with the aromatics and oil and meat drippings. Add the
tomatoes and season with more salt and pepper.
everything together, add water to barely cover everything
and bring to a boil.
Reduce the heat and simmer,
covered, for about one hour or until the eggplant is cooked
through and very soft.
Correct the seasoning if
Serve over rice or burghul.
Riz w’ Bazilla (Rice and Peas)
I could never figure out why this recipe is called rice and
peas. Granted, it has peas and it is served with rice, but
it also has an equal amount of carrots as well as ground
beef. Why not call it “rice and carrots” or “peas and meat”.
No matter what you call it, this recipe is easy and
definitely good eats.
• 1 cup diced onions
½ lb (225g) ground beef
• 1 cup frozen peas
cup diced carrots (or use ½ lb (225g) whole baby carrots)
• 2 Tbs tomato paste
• Salt and pepper
2-3 Tbsp of olive oil in a pot with a lid and sauté the
onions till soft.
Add the beef and cook till browned.
Add the peas and carrots with salt and pepper and stir well.
Add water to barely cover the mixture.
Bring to a slow
boil and add the tomato paste and stir it until dissolved.
Cover and simmer for about 30 minutes or until everything is
cooked and the mixture has thickened slightly.
adjust seasoning and serve hot over rice.
Koussa Bil Zait (Zucchini in Olive Oil)
This recipe represents a certain type of
Tabikh, that which is cooked with plenty of olive oil
and eaten, in most cases, at room temperature or even
straight out of the refrigerator. This type of food is very
common during Lent since it utilizes no meat products. Pita
bread is used to scoop the food rather than serving it with
• ¼ cup Extra Virgin Olive Oil
• 1 cup
• 1 lb (450g) mixed green Zucchini and
• 1 cup chopped ripe tomatoes
Tbs tomato paste (optional: if the tomatoes are a little
• Salt and Pepper to taste
the squash and cut into ½ inch cubes or half rounds if they
are very small.
Heat the olive oil in a pot with a lid
and sauté the onions until soft but not browned.
the squash and cook for a couple of minutes then add the
tomatoes and tomato paste (if using).
Season with salt
and pepper and add a splash of water (a few Tbsps, enough to
create some steam) then cover the pot and cook for about 10
minutes or until the squash is barely cooked but not mushy.
Serve hot or at room temperature with Pita bread.
- Green beans in olive oil:
Substitute green beans cut up into 2 inch pieces for the
squash and zucchini and omit the tomato and paste. Serve it
with a cucumber and tomato salad.
-Dried beans in
olive oil: Substitute dried red or white (I love the white
ones) beans that have been soaked overnight for the squash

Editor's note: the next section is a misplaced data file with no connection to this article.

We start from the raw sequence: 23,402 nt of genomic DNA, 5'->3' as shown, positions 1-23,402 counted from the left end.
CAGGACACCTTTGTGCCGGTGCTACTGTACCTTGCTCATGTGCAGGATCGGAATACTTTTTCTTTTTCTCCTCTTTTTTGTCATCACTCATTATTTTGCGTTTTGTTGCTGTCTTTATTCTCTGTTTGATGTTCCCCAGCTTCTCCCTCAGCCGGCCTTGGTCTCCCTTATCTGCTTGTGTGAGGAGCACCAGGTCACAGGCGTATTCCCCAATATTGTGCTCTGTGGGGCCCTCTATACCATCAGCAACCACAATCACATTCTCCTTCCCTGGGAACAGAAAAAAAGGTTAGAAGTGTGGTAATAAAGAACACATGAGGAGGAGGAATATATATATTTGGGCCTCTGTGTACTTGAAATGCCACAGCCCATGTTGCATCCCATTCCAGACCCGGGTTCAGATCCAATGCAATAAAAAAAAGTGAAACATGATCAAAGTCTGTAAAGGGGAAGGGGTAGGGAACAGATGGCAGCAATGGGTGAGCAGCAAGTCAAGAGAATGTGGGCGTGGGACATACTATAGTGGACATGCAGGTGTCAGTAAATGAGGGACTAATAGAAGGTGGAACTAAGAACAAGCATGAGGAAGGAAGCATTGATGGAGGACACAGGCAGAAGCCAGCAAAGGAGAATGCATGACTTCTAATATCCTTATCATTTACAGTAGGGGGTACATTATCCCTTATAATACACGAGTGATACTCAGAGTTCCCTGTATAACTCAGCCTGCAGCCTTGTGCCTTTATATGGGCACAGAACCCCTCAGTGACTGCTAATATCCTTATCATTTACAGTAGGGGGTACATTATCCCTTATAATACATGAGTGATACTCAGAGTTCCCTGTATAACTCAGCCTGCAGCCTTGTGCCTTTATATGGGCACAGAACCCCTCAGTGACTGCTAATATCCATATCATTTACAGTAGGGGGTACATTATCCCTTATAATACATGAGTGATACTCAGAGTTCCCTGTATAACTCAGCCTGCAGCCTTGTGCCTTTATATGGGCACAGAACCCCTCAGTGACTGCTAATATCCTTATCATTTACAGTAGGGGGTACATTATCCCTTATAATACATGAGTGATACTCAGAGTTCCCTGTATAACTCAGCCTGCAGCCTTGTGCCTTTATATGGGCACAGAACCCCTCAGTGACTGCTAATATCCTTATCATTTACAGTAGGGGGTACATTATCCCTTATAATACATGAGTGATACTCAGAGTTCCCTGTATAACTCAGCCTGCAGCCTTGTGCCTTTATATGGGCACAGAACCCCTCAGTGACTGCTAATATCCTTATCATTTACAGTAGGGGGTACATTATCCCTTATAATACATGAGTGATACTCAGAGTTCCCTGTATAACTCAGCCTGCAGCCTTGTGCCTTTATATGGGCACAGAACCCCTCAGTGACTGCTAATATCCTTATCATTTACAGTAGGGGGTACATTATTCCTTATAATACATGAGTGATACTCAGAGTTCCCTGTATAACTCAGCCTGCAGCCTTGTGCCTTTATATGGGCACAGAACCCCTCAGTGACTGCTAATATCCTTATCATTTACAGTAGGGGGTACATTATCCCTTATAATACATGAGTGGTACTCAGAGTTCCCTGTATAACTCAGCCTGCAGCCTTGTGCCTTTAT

and zucchini and omit the tomato. Cover the beans with water
instead of just a few Tbsps. Cook till soft (about 1 hour).
When the beans are pretty much done add 1 generous
tablespoon of tomato paste. Serve it with a heavy sprinkling
of fresh black pepper.
-Okra in olive oil:
Substitute okra that has been cut into rounds and deep fried
for the squash and zucchini. Add 1 tablespoon chopped garlic
and a teaspoon Cayenne when sautéing the onion. Add ½ cup
chopped fresh cilantro before adding the water and tomatoes.
Kibbeh is the national
dish of Lebanon. The basic Kibbeh is made with minced
lamb, mutton or beef mixed with spices, minced onion and
burghul. It can be eaten raw, fried, baked, or grilled.
Another type of Kibbeh is Potato Kibbeh which
uses boiled mashed potatoes (instead of meat) and adds fresh
mint to the mix as well. Below, I provide recipes for two of
the most common Kibbeh preparations - the Fried
(which many of you will recognize) and the baked.
• 1 cup fine burghul
meduim onion, peeled
• 1lb (450g) ground beef or lamb
• 2 tsp Salt
Put the burghul in a
large bowl and cover it with cold water. Let it soak for
about 30 minutes then drain in a strainer while pressing
down to remove as much water as possible. Return to the
Cut the onion into quarters and puree in the food
Add the onion, beef (or lamb) and salt to
the burghul and knead the mixture with your hands till
smooth. If it becomes too sticky, add a little ice cold
water till it gets smooth.
NOTE: For Raw
Kibbeh cut the burghul amount by half and add
1tsp of ground Cumin to the mixture when you add the salt.
Fried Stuffed Kibbeh
Makes about 20 pieces
• 1 Recipe Kibbeh
• 2 cups meat Stuffing
• 1 small
bowl of water with ice cubes in it
• Oil for frying
Making these stuffed torpedo shaped pies takes some practice
and the first few you make will probably look odd or fall
apart. Keep trying, and once you get the hang of it, it will
become quite easy. Here are the steps to making a perfect
Make the shell by forming a
piece of the Kibbeh into a small ball, the size of a
golf ball. Rub your hands with a little ice water if the
ball becomes sticky while you are rolling it between your
Using an index finger and holding the ball in your other
hand, make a tunnel in the ball. This is where the stuffing
will go. Rotate the ball while “digging” the tunnel to make
it an even thickness. The trick is to get the shell as thin
as possible without breaking it. You should end up with a